in Defence

Broadsword Spine tech undergoes military trials

Posted 12 September 2017 · Add Comment

A revolutionary wearable technology has been tested by armed forces across the world.


 
Broadsword Spine is an invisible power and data network that is built directly into clothing using conductive fabrics instead of wires and cables. The innovative e-textile has been developed by BAE Systems with its partner Intelligent Textiles Ltd.
 
The new technology allows vital electronic devices to be plugged straight into a vest, jacket or belt, with custom-built connectors hooking directly into power and data sources via USB.
 
This offers military, security and first responder personnel - all of whom rely on carrying electronic equipment and need a durable power supply for long periods of time - with a more flexible and robust alternative to existing power and data systems.

The system also delivers an estimated 40% weight saving for the user versus alternative options – crucial when on the move.
 
Over the past 12 months the Broadsword Spine has undergone a series of trials with a number of international militaries looking at how new technology can lighten the load on troops.
 
Richard Checkley, Defence Information Director at BAE Systems Military Air & Information said: "Broadsword Spine is built to operate in the harshest environments and to reduce the burden on soldiers on the frontline. Through the unique e-textile technology, and power and data management system at the heart of the product, we are reducing both the workload of troops and the weight they have to carry.”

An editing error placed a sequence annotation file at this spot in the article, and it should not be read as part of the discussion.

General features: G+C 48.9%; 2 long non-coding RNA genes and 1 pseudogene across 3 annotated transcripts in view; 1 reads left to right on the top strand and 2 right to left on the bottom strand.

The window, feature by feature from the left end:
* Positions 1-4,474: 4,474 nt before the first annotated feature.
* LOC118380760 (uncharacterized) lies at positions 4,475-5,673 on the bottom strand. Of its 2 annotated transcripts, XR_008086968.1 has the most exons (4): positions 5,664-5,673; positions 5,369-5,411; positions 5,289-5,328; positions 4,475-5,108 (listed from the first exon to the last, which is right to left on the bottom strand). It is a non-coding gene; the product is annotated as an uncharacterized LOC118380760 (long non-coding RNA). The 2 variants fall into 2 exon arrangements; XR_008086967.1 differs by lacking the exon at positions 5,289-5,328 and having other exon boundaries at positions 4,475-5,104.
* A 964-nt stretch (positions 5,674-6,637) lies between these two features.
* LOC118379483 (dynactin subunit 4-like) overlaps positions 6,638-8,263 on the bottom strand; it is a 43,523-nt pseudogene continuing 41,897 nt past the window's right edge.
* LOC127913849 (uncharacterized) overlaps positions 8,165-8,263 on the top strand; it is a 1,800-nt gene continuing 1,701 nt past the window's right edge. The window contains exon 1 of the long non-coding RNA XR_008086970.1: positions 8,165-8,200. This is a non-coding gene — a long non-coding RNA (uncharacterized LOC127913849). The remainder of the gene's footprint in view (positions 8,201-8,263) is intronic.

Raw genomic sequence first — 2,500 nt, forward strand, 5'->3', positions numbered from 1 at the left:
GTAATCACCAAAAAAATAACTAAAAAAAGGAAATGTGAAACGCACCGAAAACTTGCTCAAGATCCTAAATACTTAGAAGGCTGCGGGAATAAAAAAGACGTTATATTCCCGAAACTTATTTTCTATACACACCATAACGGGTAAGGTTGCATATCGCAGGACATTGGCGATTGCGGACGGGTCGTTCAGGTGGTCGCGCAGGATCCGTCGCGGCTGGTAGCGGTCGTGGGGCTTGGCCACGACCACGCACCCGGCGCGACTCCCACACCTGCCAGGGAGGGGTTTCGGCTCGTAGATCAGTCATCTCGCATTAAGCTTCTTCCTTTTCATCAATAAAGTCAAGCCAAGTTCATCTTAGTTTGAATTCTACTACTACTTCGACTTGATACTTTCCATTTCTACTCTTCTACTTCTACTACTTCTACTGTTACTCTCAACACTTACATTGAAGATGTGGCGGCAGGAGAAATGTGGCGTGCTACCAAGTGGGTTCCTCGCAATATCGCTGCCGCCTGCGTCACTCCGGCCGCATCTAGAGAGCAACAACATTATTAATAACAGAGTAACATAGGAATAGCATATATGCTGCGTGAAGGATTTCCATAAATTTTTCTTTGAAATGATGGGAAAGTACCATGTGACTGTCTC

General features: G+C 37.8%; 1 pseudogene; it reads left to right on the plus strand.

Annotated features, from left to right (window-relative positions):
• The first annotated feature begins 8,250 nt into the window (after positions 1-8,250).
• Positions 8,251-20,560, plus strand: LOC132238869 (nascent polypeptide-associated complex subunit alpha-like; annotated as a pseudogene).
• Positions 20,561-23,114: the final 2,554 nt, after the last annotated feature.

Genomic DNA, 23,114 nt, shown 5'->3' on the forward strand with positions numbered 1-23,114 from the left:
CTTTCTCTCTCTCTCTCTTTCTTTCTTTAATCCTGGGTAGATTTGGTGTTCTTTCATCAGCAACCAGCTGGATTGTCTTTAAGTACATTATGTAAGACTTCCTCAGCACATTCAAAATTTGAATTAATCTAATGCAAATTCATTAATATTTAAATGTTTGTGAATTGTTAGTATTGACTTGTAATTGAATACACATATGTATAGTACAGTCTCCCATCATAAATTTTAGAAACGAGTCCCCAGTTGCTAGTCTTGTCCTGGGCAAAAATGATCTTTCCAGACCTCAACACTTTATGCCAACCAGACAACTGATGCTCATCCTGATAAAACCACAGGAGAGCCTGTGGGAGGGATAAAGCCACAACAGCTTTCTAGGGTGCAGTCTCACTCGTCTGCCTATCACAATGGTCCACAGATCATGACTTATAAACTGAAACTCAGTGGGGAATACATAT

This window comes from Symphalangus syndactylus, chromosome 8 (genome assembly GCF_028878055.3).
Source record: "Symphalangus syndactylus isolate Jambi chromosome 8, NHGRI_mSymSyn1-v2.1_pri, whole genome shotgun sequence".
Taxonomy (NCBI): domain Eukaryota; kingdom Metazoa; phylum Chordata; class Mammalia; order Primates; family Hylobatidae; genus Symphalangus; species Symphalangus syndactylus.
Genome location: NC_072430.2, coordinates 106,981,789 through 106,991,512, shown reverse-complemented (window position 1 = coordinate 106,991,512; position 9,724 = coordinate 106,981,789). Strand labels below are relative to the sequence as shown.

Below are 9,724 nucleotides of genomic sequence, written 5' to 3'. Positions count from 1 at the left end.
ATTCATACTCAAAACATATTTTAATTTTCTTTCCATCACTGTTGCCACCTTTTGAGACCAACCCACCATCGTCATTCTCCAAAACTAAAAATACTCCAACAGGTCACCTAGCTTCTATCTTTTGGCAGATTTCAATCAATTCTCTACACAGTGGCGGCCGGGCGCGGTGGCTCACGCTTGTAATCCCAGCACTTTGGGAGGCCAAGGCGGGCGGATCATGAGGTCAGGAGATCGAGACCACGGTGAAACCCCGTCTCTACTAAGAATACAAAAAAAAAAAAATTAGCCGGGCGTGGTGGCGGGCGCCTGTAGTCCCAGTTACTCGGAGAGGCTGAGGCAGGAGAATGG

"We have sold Broadsword Spine to potential future users who will trial and evaluate the technology in a number of operational environments. We are working with our customers to support these trials and look forward to meeting their future programme requirements.”
 
BAE Systems will also continue to carry out testing to qualify Broadsword Spine against a range of robust military and commercial standards.

Production facilities are based at BAE Systems' site in Rochester, Kent.

 

 

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